You can use half a cup of citric acid or two large lemons for this procedure. To ensure that baking soda is distributed evenly, start by dusting it all over the inside of the oven. Then, give it a quick clean down with water. Give it ten minutes or so to sit. Next, combine the citric acid or the juice from the two lemons with a bucket of warm water. Wash the baking soda away with this mixture. After cleaning, give the oven one last spray with the lemon water to leave a nice, citrusy smell.

Technique 5: Steaming

An equally simple do-it-yourself substitute for utilizing a self-clean cycle is steaming. Kris Koenig, CEO of Natura Clean, suggests “putting a pan of water in the oven and setting it to 225 degrees Fahrenheit for at least 15 minutes.” After it has slightly cooled, add some dish soap to the water pan. Next, scrub the entire inside of the oven and the released dirt using this soapy water and a nylon sponge or non-scratch wool pad.

ADDITIONAL Oven Cleaning Advice:
Always make sure the oven is totally off and cooled down before beginning any cleaning.
Wearing rubber gloves and protective clothing is a good idea when using strong cleaning agents, especially if the chemicals are harsh.
Before using the cleaner, manually remove any large bits of dirt or food residue.
A toothbrush comes in pretty handy for areas that are difficult to reach, such as corners and crevices.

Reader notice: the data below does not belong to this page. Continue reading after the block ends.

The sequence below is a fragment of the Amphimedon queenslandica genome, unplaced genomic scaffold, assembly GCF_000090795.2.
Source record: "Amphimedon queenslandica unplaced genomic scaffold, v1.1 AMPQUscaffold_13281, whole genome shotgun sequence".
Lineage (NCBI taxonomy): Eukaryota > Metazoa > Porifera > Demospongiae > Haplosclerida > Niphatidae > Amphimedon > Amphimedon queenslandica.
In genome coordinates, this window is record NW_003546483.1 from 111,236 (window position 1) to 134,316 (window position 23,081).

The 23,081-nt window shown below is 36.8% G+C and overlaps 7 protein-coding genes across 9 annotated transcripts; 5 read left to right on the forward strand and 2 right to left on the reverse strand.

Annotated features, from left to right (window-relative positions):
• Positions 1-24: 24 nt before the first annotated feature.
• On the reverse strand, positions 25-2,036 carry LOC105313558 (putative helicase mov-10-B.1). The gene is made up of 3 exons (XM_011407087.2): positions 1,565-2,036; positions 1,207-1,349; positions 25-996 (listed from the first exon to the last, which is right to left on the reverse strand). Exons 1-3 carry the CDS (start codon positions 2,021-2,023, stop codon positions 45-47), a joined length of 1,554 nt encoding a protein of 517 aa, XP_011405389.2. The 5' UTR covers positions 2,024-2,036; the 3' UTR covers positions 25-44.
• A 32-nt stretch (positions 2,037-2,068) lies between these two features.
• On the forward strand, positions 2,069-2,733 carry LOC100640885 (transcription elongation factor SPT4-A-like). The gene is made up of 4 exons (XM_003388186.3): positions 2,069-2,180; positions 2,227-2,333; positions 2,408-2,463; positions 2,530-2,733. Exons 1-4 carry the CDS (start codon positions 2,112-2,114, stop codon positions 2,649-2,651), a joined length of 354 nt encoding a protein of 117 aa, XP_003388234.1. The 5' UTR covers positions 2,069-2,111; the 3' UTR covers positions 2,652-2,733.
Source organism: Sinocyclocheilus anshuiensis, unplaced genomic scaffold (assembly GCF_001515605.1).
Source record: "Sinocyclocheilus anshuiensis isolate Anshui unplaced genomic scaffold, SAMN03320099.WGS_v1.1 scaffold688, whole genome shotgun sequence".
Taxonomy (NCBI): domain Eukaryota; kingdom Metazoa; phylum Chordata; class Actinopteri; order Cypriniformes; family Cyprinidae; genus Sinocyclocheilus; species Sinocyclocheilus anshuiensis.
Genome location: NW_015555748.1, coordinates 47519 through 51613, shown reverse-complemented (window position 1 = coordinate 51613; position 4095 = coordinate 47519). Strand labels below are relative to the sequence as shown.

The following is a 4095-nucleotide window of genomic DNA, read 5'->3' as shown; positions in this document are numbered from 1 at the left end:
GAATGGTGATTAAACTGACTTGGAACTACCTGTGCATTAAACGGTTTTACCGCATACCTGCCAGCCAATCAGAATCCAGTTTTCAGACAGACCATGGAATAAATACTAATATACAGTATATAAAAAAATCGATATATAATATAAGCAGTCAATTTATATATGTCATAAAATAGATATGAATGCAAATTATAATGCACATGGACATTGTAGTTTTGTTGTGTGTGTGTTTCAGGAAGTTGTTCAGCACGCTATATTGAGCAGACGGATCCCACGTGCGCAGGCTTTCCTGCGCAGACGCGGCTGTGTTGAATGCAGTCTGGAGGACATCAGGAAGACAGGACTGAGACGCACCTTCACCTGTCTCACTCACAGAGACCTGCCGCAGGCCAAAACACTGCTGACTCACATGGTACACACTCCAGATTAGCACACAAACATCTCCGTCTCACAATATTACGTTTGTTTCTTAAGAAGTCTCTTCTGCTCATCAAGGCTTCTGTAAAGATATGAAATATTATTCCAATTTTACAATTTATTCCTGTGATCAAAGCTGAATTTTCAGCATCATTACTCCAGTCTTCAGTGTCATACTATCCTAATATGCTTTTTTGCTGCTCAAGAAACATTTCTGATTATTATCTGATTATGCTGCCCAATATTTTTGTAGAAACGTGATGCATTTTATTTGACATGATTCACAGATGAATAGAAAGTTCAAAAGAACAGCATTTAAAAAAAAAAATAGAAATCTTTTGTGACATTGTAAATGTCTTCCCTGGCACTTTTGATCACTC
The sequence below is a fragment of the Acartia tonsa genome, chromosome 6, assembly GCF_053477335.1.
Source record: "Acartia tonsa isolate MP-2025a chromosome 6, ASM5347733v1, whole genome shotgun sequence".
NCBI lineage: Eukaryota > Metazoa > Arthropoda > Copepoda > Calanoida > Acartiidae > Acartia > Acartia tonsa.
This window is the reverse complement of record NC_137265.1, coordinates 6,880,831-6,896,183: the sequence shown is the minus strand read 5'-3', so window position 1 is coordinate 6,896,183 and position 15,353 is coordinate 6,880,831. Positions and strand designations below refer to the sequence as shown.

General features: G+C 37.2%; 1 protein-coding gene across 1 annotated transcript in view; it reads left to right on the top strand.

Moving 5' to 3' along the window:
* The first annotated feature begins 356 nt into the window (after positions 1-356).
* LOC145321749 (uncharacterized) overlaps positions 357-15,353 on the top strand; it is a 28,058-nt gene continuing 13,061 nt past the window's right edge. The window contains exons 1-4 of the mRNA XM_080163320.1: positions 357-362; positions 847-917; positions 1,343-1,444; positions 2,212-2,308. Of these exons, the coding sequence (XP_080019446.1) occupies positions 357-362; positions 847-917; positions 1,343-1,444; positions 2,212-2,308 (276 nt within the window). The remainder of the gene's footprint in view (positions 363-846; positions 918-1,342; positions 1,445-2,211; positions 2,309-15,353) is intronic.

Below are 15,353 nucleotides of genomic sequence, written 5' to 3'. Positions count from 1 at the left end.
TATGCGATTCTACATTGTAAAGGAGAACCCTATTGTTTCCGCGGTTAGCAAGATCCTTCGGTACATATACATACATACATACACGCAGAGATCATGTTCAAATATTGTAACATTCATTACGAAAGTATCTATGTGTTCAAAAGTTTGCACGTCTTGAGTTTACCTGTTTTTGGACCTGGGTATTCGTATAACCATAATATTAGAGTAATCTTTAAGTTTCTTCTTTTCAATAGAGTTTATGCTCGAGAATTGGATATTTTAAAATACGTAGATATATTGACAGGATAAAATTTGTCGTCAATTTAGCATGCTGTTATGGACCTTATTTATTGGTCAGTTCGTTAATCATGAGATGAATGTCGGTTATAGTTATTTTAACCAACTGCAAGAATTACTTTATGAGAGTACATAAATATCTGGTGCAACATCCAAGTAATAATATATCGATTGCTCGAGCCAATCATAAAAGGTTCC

If the grease buildup is particularly bad, consider using a baking soda and vinegar mixture. After leaving it overnight, use a sponge to remove it.
Take care when cleaning a gas oven to prevent cleaner from spilling into the gas burner located beneath the vent holes. To avoid this, place foil over the bottom vent while cleaning. Just keep in mind to take off the foil before reusing the oven.

Treat the metal racks independently of your oven, regardless of the cleaning technique you select. Remove them and immerse them in a boiling water and dishwasher soap mixture. You can utilize the bathtub, a sizable basin, or a sink. Give the racks a thorough cleaning with steel wool or a firm brush after roughly two hours. Reinstall them in your recently cleaned oven once they have been rinsed and dried. As a reminder, steel wool should only be used on the racks and should never be placed inside the oven as this could harm the porcelain or steel finishes.


Wipe off the knobs with a moist microfiber towel. Tip in a little soap if necessary. Instead of spraying them directly, mist the towel. Ron Shimek, president of Mr. Appliance, cautions that “the liquid could seep behind the knobs and switches, potentially causing a short in the control panel.” “Instead, use a rag and cleaner to clean the controls and avoid any shorts.”


Mix 3 tablespoons dish soap and ½ cup baking soda to make a paste. Let it sit for at least thirty minutes after spreading it on the inside glass of the oven door. After the dirt is easily removed, remove the paste with a non-abrasive sponge. Use a non-abrasive sponge and white vinegar or glass cleaner to clean the outside glass. Use a moist cloth to rinse. Take care not to scratch the glass surface with scouring pads or aggressive scrubbers.